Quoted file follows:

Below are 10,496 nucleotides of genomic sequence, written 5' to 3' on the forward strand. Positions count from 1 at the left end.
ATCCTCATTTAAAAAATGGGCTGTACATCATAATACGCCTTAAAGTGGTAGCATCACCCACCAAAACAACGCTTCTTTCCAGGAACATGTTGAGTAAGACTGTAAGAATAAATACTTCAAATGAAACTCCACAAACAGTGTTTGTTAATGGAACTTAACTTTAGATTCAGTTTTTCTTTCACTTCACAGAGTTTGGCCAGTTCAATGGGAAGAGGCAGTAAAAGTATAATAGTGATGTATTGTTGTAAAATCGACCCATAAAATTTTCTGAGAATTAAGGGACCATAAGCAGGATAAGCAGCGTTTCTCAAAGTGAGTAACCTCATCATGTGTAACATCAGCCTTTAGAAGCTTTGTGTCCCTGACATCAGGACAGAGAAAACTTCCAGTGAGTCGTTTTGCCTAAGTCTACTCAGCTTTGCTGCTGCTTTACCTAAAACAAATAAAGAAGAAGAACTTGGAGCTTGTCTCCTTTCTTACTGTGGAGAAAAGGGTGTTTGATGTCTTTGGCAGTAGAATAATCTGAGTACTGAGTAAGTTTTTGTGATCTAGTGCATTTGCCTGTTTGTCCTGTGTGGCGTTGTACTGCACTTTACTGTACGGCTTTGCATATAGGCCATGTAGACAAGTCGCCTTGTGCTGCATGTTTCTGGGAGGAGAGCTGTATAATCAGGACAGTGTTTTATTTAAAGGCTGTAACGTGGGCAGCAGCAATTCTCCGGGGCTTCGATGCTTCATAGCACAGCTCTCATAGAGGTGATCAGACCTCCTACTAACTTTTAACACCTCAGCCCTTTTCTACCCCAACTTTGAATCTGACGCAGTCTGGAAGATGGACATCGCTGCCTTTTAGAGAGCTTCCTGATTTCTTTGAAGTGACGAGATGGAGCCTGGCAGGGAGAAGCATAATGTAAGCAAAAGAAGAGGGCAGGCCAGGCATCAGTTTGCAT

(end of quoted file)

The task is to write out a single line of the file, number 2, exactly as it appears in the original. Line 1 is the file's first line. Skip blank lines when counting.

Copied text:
ATCCTCATTTAAAAAATGGGCTGTACATCATAATACGCCTTAAAGTGGTAGCATCACCCACCAAAACAACGCTTCTTTCCAGGAACATGTTGAGTAAGACTGTAAGAATAAATACTTCAAATGAAACTCCACAAACAGTGTTTGTTAATGGAACTTAACTTTAGATTCAGTTTTTCTTTCACTTCACAGAGTTTGGCCAGTTCAATGGGAAGAGGCAGTAAAAGTATAATAGTGATGTATTGTTGTAAAATCGACCCATAAAATTTTCTGAGAATTAAGGGACCATAAGCAGGATAAGCAGCGTTTCTCAAAGTGAGTAACCTCATCATGTGTAACATCAGCCTTTAGAAGCTTTGTGTCCCTGACATCAGGACAGAGAAAACTTCCAGTGAGTCGTTTTGCCTAAGTCTACTCAGCTTTGCTGCTGCTTTACCTAAAACAAATAAAGAAGAAGAACTTGGAGCTTGTCTCCTTTCTTACTGTGGAGAAAAGGGTGTTTGATGTCTTTGGCAGTAGAATAATCTGAGTACTGAGTAAGTTTTTGTGATCTAGTGCATTTGCCTGTTTGTCCTGTGTGGCGTTGTACTGCACTTTACTGTACGGCTTTGCATATAGGCCATGTAGACAAGTCGCCTTGTGCTGCATGTTTCTGGGAGGAGAGCTGTATAATCAGGACAGTGTTTTATTTAAAGGCTGTAACGTGGGCAGCAGCAATTCTCCGGGGCTTCGATGCTTCATAGCACAGCTCTCATAGAGGTGATCAGACCTCCTACTAACTTTTAACACCTCAGCCCTTTTCTACCCCAACTTTGAATCTGACGCAGTCTGGAAGATGGACATCGCTGCCTTTTAGAGAGCTTCCTGATTTCTTTGAAGTGACGAGATGGAGCCTGGCAGGGAGAAGCATAATGTAAGCAAAAGAAGAGGGCAGGCCAGGCATCAGTTTGCAT